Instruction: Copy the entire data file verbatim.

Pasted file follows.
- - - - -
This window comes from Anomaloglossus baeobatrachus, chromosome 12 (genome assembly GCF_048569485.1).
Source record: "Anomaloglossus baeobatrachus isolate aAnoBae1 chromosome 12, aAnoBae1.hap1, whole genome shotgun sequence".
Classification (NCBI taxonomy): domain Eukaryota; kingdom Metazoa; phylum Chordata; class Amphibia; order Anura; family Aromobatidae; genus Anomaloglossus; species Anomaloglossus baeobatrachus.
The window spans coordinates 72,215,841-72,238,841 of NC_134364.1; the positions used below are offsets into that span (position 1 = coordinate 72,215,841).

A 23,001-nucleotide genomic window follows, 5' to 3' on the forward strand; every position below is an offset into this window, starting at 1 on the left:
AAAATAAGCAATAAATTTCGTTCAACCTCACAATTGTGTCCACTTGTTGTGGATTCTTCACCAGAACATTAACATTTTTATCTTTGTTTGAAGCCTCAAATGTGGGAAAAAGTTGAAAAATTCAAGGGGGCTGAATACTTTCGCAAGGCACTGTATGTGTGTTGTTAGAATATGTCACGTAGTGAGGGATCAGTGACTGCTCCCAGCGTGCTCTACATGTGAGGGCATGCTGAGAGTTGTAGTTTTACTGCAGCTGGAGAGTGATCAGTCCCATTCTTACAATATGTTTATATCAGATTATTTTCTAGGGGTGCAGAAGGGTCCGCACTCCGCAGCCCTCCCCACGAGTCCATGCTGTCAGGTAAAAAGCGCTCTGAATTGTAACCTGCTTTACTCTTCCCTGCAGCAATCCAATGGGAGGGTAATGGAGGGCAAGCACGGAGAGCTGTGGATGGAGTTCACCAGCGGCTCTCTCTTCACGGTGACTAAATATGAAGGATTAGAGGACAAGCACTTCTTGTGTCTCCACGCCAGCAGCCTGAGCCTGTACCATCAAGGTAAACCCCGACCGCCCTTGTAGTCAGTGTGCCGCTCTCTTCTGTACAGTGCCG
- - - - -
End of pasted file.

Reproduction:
This window comes from Anomaloglossus baeobatrachus, chromosome 12 (genome assembly GCF_048569485.1).
Source record: "Anomaloglossus baeobatrachus isolate aAnoBae1 chromosome 12, aAnoBae1.hap1, whole genome shotgun sequence".
Classification (NCBI taxonomy): domain Eukaryota; kingdom Metazoa; phylum Chordata; class Amphibia; order Anura; family Aromobatidae; genus Anomaloglossus; species Anomaloglossus baeobatrachus.
The window spans coordinates 72,215,841-72,238,841 of NC_134364.1; the positions used below are offsets into that span (position 1 = coordinate 72,215,841).

A 23,001-nucleotide genomic window follows, 5' to 3' on the forward strand; every position below is an offset into this window, starting at 1 on the left:
AAAATAAGCAATAAATTTCGTTCAACCTCACAATTGTGTCCACTTGTTGTGGATTCTTCACCAGAACATTAACATTTTTATCTTTGTTTGAAGCCTCAAATGTGGGAAAAAGTTGAAAAATTCAAGGGGGCTGAATACTTTCGCAAGGCACTGTATGTGTGTTGTTAGAATATGTCACGTAGTGAGGGATCAGTGACTGCTCCCAGCGTGCTCTACATGTGAGGGCATGCTGAGAGTTGTAGTTTTACTGCAGCTGGAGAGTGATCAGTCCCATTCTTACAATATGTTTATATCAGATTATTTTCTAGGGGTGCAGAAGGGTCCGCACTCCGCAGCCCTCCCCACGAGTCCATGCTGTCAGGTAAAAAGCGCTCTGAATTGTAACCTGCTTTACTCTTCCCTGCAGCAATCCAATGGGAGGGTAATGGAGGGCAAGCACGGAGAGCTGTGGATGGAGTTCACCAGCGGCTCTCTCTTCACGGTGACTAAATATGAAGGATTAGAGGACAAGCACTTCTTGTGTCTCCACGCCAGCAGCCTGAGCCTGTACCATCAAGGTAAACCCCGACCGCCCTTGTAGTCAGTGTGCCGCTCTCTTCTGTACAGTGCCG